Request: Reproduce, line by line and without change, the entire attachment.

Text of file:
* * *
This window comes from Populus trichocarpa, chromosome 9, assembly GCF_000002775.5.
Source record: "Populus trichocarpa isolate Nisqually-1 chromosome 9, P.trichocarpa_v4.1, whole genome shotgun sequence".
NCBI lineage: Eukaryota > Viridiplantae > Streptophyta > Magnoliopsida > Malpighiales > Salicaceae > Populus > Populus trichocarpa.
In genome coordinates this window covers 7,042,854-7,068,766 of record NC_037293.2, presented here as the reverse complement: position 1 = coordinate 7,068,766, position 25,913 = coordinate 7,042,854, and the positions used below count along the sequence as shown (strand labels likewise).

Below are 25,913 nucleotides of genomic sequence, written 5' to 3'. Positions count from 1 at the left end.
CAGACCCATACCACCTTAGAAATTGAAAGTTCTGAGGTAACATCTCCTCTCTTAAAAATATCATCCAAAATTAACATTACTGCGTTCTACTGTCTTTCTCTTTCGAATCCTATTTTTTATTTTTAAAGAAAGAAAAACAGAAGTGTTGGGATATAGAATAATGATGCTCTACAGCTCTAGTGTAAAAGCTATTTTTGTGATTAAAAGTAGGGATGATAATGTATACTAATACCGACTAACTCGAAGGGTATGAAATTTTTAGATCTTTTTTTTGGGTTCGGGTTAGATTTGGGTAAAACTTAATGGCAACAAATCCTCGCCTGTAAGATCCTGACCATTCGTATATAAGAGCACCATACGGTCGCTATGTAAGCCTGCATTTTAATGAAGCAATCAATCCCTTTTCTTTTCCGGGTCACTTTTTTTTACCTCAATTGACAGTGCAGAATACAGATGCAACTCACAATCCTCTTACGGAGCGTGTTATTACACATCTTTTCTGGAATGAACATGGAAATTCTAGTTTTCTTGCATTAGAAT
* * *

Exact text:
This window comes from Populus trichocarpa, chromosome 9, assembly GCF_000002775.5.
Source record: "Populus trichocarpa isolate Nisqually-1 chromosome 9, P.trichocarpa_v4.1, whole genome shotgun sequence".
NCBI lineage: Eukaryota > Viridiplantae > Streptophyta > Magnoliopsida > Malpighiales > Salicaceae > Populus > Populus trichocarpa.
In genome coordinates this window covers 7,042,854-7,068,766 of record NC_037293.2, presented here as the reverse complement: position 1 = coordinate 7,068,766, position 25,913 = coordinate 7,042,854, and the positions used below count along the sequence as shown (strand labels likewise).

Below are 25,913 nucleotides of genomic sequence, written 5' to 3'. Positions count from 1 at the left end.
CAGACCCATACCACCTTAGAAATTGAAAGTTCTGAGGTAACATCTCCTCTCTTAAAAATATCATCCAAAATTAACATTACTGCGTTCTACTGTCTTTCTCTTTCGAATCCTATTTTTTATTTTTAAAGAAAGAAAAACAGAAGTGTTGGGATATAGAATAATGATGCTCTACAGCTCTAGTGTAAAAGCTATTTTTGTGATTAAAAGTAGGGATGATAATGTATACTAATACCGACTAACTCGAAGGGTATGAAATTTTTAGATCTTTTTTTTGGGTTCGGGTTAGATTTGGGTAAAACTTAATGGCAACAAATCCTCGCCTGTAAGATCCTGACCATTCGTATATAAGAGCACCATACGGTCGCTATGTAAGCCTGCATTTTAATGAAGCAATCAATCCCTTTTCTTTTCCGGGTCACTTTTTTTTACCTCAATTGACAGTGCAGAATACAGATGCAACTCACAATCCTCTTACGGAGCGTGTTATTACACATCTTTTCTGGAATGAACATGGAAATTCTAGTTTTCTTGCATTAGAAT